Instrument of payment and a symbol of wealth and power, the cowry shell was the common currency of West Central Africa well into the 19th century.
In Western Africa, shell money was common currency. Before the abolition of the slave trade, large shipments of cowry shells were sent to some of the English ports for reshipment to the slave coast. It was also common in West Central Africa as the currency of the Kingdom of Kongo called locally Nzimbu.
Shell money usually consisted either of whole sea shells or pieces of them, which was usually worked into beads or artificial shapes. The use of shells in trade began as direct commodity exchange, as the shells had value as body ornamentation.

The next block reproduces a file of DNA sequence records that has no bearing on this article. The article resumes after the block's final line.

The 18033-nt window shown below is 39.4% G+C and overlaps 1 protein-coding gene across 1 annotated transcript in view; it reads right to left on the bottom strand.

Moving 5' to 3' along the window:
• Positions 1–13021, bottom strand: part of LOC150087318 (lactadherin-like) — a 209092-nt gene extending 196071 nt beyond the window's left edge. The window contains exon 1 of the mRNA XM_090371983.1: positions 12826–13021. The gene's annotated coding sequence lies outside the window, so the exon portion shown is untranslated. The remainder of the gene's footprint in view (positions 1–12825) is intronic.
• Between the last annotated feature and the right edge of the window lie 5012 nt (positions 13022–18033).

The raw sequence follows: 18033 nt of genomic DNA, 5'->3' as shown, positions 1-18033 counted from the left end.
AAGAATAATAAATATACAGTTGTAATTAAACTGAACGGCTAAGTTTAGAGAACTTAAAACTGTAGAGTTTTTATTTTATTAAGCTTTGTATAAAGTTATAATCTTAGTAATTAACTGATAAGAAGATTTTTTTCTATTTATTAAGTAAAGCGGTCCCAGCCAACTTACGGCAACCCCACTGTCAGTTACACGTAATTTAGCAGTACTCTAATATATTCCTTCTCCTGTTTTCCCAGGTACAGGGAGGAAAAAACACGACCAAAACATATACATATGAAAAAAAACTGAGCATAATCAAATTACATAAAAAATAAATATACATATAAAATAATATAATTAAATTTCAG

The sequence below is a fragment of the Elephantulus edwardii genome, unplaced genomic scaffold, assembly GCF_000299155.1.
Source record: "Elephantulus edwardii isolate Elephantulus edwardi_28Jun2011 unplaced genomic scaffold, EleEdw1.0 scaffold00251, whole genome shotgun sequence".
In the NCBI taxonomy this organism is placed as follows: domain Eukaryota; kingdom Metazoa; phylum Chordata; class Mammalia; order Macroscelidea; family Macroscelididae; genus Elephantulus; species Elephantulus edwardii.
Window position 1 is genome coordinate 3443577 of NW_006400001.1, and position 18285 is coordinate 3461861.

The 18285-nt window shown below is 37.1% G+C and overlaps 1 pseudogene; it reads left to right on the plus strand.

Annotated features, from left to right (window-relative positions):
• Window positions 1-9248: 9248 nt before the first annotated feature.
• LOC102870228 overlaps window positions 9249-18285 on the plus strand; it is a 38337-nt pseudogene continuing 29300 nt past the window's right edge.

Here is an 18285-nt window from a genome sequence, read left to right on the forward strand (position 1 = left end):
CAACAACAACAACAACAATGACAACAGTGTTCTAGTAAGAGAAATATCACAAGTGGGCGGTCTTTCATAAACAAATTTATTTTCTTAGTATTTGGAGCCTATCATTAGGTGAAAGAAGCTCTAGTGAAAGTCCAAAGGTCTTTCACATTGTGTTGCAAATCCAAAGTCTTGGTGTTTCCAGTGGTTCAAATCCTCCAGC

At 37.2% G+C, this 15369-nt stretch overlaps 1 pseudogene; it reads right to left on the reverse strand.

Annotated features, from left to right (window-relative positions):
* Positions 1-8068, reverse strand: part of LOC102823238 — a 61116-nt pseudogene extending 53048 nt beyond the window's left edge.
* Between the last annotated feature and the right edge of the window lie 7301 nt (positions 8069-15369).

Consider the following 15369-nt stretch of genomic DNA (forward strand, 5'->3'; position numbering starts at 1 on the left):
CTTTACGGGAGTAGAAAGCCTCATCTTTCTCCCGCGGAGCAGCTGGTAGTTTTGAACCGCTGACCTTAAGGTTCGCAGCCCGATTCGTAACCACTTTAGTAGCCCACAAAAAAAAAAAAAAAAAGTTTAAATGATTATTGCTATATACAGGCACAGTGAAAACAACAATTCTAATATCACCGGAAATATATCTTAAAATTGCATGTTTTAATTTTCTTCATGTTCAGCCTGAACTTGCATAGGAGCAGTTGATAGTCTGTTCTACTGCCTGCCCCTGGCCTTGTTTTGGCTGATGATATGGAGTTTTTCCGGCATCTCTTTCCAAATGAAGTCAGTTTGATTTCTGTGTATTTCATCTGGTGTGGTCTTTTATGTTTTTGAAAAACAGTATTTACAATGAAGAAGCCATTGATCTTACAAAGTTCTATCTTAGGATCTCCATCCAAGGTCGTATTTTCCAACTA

There have been some forms of shell money found on just about every continent. However, the most used form was the shell of Cypraea moneta, the money cowry. At the time, trade money was highly important in Africa, South Asia, and East Asia.
The value of the cowry was much greater in West Africa than in the regions from which the supply was obtained. The trade was extremely lucrative, and in some cases, the gains are said to have been 500 percent. In the countries on the coast, the shells were fastened together in strings of 40 or 100 each, so that fifty or twenty strings represented a dollar. However, in the interior, they were laboriously counted one by one, or, if the trader were an expert, five by five. The monetary currency of Africa eventually gave way to modern currency.